ALL POLITICIANS wear disguises. As elections near their makeup gets thicker, their rhetoric more baroque and their morals ever more elastic. Usually, politicians strike the poses they think will work best with their voters. Slovak National Party (SNS) boss Ján Slota perennially fixes his sights on Slovakia’s southern borders and frowns in mock horror. He has lately detected the Hungarian army training to cross rivers and has no doubt that this must be part of a massive Hungarian conspiracy to harm Slovakia’s territorial integrity. Slota, of course, is trying to appeal to the typical macho Slovak nationalism. His suggestion that the country’s armed forces are weak and its commanders incapable is in the same vein. It is one of the oldest stories in Slota’s book yet remains strangely effective, just as the Little Red Riding Hood tale does with children who want to be scared by the wicked wolf’s taste for grandmothers. Slota is understandably nervous because support for his party seems to be sinking and political scandals linked to his party’s ministerial nominees are continuing to attract adverse publicity.
Recently new characters have joined the already crowded stage of the Interblue emissions quotas drama, perhaps the most notorious of the SNS-linked scandals. And with every new turn, the fairytale that the SNS serves up to the public is about having cut a good deal for Slovakia when the country’s quotas were sold to an obscure US-based firm, Interblue Group, despite this being for a fraction of the price that Slovakia’s neighbours obtained when selling theirs. In fact, the SNS was assisted in the early stages of this drama by another storyteller, Prime Minister Fico, who in April 2009 said, as quoted by the Sme daily: “No other country has made such a deal and gained the resources.”
Ironically, Fico’s words now ring true because the weirdness of the Interblue deal could hardly match other countries’ sales of emissions quotas, nor have other deals managed to attract the attention of investigators from both the United States and the Swiss federal office charged with detecting money laundering. The latter has confirmed that it is investigating Interblue Group over a suspicious bank transfer to Belize, a tax haven. The suspicion is not linked to some trivial administrative mistake: the Swiss authorities’ attention was prompted by suspicions of an attempt to legalise money acquired from criminal or fraudulent activities. All of which will make an interesting contribution to the election campaign of the SNS – and also the ruling party, Smer, which picked Slota as its coalition partner and has done very little since the scandal broke many months ago to look into promptly and thoroughly.
Any Little Riding Hood would be red with envy after hearing all the mysterious turns and seeing all the characters which this deal has produced: the Interblue representative who, immediately after showing her face to the public, claimed to have suffered a serious brain concussion in an encounter with a Slovak television crew and resigned from her post; the hotelier and the gasman, of Czech origin but with ties to Slovakia, who allegedly bought the company from a golf fan. This is not to mention the simultaneous metamorphosis of the firm itself, which turned from a US company officially registered at a lock-up garage into a Swiss corporation, Interblue Group Europe. Unsurprisingly, no one has so far produced any documents to prove that the Swiss firm is actually the legal successor of the original, US-based Interblue.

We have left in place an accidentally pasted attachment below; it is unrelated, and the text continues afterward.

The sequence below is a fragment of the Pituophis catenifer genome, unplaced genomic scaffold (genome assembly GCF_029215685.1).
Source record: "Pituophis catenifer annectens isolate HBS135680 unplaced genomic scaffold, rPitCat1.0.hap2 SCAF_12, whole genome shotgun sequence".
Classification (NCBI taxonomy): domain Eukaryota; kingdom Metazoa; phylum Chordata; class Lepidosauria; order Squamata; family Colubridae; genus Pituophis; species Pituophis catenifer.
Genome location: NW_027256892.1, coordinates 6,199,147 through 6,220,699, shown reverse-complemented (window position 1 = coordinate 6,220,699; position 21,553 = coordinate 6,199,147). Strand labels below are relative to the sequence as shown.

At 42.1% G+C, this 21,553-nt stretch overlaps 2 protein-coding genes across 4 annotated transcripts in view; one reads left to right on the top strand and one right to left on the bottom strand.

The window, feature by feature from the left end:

Finally, on March 24, when journalists had thought that the weirdness had reached its peak, the incomparable Rastislav Bilas threw his surprise press conference. He has already testified to the Swiss authorities over the case. He introduced himself as former project manager of Interblue Group LLC. The most talkative representative Interblue has ever produced, Bilas blithely explained that he and Norbert Havalec, who also worked as an advisor to the former environment minister Jaroslav Izák and even participated in preparation of the contract with Interblue, had represented Interblue in Slovakia and negotiated the deal with the SNS-controlled environment ministry.
He went on to explain that, although Slovakia had sold its emissions quotas to Interblue at €5.05 per tonne, Interblue had then sold them on for €8 or more per tonne. Bilas recited this information as if it were the most natural thing in the world. However, despite the fact that the media has been reporting for more than a year that Slovakia was ripped off, Prime Minister Fico has just kept asking for more evidence.
It’s a tactic that seems to be working: successive SNS ministerial heads have rolled and Fico has managed partly to wash his hands of the affair. The nation will go to the polls in less than three months and cast its vote: some, scared by Slota’s ‘wolf’, will be worried about a potential invasion; and some will be taken in by Fico’s vision of a grandmotherly state, no matter how big its teeth. But for most, Little Red Riding Hoods or not, the Interblue affair will seem too fantastical even for a fairytale.
29. Mar 2010 at 0:00 | Beata Balogová